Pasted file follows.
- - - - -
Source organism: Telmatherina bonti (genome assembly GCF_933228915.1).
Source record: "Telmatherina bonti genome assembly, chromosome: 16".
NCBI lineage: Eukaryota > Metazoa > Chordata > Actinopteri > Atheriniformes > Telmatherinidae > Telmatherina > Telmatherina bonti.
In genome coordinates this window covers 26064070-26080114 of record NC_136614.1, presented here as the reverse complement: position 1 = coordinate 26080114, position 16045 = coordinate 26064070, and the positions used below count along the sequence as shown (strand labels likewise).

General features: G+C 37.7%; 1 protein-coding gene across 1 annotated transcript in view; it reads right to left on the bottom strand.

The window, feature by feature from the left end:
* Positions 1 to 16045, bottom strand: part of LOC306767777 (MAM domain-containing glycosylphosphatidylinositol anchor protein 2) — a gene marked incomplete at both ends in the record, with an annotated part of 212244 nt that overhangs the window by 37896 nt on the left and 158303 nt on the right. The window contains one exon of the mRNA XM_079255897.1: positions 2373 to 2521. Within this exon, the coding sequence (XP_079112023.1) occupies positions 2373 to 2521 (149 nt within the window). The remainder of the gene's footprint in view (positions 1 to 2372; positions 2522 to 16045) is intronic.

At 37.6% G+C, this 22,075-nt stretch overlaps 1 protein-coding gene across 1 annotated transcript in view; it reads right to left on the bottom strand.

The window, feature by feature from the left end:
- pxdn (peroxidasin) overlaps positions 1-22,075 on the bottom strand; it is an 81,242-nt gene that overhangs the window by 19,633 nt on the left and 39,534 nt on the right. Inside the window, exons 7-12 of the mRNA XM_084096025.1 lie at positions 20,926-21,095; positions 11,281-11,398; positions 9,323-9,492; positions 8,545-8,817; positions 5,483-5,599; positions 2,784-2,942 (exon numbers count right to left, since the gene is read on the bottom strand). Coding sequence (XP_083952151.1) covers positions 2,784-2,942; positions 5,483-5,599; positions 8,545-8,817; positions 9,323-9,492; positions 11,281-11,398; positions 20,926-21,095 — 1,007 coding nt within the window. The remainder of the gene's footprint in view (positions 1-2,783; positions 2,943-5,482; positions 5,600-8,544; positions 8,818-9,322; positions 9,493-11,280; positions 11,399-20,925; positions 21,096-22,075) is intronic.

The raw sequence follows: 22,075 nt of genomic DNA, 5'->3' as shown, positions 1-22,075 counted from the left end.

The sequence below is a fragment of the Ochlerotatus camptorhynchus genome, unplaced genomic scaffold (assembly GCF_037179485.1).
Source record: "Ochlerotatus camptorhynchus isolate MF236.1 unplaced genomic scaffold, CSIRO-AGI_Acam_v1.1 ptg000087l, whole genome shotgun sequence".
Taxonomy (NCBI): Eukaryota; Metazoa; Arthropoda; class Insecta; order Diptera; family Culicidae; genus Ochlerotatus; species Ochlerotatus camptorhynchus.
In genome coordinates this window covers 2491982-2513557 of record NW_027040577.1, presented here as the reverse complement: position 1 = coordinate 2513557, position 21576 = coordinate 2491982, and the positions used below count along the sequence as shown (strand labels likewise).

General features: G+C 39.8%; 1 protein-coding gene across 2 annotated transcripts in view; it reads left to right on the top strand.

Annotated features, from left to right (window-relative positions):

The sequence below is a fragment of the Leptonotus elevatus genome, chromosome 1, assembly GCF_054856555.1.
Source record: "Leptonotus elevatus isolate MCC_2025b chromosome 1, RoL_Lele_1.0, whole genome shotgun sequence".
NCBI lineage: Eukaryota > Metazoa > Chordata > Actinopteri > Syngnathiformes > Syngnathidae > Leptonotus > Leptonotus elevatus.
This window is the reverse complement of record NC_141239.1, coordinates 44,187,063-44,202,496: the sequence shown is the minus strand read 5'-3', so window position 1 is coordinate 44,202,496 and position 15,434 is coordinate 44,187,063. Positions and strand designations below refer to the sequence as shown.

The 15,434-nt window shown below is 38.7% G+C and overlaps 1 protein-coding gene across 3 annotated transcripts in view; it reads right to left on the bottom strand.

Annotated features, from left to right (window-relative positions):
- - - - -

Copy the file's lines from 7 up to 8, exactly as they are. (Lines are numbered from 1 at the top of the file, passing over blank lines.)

* Positions 1 to 16045, bottom strand: part of LOC306767777 (MAM domain-containing glycosylphosphatidylinositol anchor protein 2) — a gene marked incomplete at both ends in the record, with an annotated part of 212244 nt that overhangs the window by 37896 nt on the left and 158303 nt on the right. The window contains one exon of the mRNA XM_079255897.1: positions 2373 to 2521. Within this exon, the coding sequence (XP_079112023.1) occupies positions 2373 to 2521 (149 nt within the window). The remainder of the gene's footprint in view (positions 1 to 2372; positions 2522 to 16045) is intronic.

At 37.6% G+C, this 22,075-nt stretch overlaps 1 protein-coding gene across 1 annotated transcript in view; it reads right to left on the bottom strand.